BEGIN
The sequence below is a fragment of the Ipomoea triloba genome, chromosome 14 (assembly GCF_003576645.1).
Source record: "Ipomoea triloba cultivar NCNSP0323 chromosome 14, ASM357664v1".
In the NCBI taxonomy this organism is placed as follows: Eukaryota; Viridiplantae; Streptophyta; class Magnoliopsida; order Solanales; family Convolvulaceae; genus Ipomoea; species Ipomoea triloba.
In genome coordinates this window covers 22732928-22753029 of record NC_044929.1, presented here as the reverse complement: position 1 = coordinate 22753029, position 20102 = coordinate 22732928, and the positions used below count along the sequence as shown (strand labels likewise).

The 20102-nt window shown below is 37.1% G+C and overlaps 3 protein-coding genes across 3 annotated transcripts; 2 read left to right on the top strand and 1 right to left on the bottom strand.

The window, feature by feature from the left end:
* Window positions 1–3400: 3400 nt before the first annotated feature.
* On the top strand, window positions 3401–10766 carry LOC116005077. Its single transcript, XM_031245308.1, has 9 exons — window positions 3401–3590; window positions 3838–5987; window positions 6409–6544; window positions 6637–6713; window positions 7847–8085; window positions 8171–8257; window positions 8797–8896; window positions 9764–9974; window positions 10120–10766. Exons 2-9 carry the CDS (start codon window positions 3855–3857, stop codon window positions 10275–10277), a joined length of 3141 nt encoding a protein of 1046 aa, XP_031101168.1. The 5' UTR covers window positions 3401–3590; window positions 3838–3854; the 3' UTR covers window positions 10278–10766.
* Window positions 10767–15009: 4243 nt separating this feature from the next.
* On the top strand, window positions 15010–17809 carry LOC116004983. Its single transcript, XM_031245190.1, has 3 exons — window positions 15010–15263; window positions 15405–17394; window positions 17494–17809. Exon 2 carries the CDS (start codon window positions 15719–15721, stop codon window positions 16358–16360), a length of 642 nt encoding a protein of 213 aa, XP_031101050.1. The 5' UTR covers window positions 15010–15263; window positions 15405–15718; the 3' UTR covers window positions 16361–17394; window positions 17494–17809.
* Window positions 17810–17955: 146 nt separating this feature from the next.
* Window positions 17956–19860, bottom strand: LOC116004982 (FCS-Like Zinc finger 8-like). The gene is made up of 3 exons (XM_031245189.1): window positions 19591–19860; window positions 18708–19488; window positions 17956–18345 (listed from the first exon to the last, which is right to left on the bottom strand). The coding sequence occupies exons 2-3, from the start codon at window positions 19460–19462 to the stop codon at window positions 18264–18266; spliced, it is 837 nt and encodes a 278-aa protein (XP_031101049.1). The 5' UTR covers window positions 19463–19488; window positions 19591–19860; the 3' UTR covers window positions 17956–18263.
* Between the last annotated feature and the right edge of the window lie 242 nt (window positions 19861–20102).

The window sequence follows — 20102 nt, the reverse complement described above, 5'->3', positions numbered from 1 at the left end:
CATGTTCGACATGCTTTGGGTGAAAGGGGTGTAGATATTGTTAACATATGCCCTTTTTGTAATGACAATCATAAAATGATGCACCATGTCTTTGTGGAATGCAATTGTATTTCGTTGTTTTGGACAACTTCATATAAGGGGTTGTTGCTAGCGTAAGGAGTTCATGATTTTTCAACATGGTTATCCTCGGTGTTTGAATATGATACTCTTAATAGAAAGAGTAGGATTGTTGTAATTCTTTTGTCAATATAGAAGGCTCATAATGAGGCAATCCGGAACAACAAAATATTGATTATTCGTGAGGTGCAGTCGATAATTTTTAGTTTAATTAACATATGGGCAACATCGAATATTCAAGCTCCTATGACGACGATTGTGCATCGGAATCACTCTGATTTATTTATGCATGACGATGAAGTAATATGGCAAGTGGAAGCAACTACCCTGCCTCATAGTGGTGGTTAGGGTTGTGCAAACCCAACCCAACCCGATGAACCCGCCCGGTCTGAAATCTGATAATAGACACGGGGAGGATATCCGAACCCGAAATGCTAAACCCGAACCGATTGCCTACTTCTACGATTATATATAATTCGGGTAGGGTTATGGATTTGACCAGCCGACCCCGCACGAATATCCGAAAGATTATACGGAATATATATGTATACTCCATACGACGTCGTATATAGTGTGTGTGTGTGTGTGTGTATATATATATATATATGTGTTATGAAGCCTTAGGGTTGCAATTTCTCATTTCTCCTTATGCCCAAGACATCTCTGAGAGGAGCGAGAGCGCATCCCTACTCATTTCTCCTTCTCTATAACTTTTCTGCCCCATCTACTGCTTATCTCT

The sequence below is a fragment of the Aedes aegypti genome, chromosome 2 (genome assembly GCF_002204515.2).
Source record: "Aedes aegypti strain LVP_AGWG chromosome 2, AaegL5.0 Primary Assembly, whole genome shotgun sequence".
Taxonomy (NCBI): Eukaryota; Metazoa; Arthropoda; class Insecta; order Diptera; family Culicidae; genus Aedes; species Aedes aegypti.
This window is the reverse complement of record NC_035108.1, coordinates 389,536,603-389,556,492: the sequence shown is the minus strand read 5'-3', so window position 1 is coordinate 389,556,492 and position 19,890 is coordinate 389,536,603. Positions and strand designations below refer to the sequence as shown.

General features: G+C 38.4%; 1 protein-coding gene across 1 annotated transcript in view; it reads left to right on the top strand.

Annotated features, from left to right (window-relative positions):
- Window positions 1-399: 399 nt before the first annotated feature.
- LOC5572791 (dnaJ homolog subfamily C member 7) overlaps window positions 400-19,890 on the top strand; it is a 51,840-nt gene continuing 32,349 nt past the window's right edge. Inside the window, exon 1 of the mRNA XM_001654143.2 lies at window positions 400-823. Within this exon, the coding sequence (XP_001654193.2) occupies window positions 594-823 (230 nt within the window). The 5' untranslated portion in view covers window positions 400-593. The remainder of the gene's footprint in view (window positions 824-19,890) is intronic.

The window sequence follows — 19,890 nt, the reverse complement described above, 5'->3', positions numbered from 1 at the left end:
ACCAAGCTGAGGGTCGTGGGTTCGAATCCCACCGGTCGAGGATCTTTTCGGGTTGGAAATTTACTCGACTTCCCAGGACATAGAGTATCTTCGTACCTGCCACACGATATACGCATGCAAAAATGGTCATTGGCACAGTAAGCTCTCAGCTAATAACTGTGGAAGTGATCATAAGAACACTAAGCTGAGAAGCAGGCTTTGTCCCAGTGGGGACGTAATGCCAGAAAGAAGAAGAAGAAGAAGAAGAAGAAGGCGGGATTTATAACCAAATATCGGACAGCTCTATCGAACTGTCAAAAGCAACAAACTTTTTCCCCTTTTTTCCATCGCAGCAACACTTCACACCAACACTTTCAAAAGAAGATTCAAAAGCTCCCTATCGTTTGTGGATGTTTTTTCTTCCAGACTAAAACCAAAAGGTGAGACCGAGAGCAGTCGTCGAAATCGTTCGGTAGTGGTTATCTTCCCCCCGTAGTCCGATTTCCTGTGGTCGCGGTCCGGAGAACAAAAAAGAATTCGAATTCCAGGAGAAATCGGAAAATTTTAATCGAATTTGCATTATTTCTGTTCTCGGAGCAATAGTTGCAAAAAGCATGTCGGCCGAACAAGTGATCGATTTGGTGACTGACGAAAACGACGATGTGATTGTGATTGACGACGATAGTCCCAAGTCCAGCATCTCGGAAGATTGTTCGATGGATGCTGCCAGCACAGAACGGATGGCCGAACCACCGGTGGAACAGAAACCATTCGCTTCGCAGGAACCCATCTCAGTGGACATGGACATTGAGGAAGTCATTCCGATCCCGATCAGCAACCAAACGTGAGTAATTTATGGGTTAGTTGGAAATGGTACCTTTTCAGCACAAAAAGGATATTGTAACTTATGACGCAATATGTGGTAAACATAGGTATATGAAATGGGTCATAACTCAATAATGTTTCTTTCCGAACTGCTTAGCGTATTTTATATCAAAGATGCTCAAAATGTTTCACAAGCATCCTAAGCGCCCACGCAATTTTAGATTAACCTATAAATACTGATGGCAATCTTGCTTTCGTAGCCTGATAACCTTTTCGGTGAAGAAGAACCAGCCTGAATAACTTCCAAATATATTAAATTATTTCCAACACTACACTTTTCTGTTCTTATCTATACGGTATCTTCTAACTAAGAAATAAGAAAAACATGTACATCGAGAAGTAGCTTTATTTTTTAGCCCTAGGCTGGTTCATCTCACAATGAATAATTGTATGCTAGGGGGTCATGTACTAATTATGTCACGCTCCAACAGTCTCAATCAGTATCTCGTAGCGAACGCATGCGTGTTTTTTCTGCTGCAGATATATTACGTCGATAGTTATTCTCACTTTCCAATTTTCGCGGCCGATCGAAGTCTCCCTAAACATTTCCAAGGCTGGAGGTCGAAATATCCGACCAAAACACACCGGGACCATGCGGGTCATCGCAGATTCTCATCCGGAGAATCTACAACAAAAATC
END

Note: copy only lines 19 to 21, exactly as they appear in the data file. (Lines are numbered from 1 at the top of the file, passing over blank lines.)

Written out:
This window is the reverse complement of record NC_035108.1, coordinates 389,536,603-389,556,492: the sequence shown is the minus strand read 5'-3', so window position 1 is coordinate 389,556,492 and position 19,890 is coordinate 389,536,603. Positions and strand designations below refer to the sequence as shown.

General features: G+C 38.4%; 1 protein-coding gene across 1 annotated transcript in view; it reads left to right on the top strand.

Annotated features, from left to right (window-relative positions):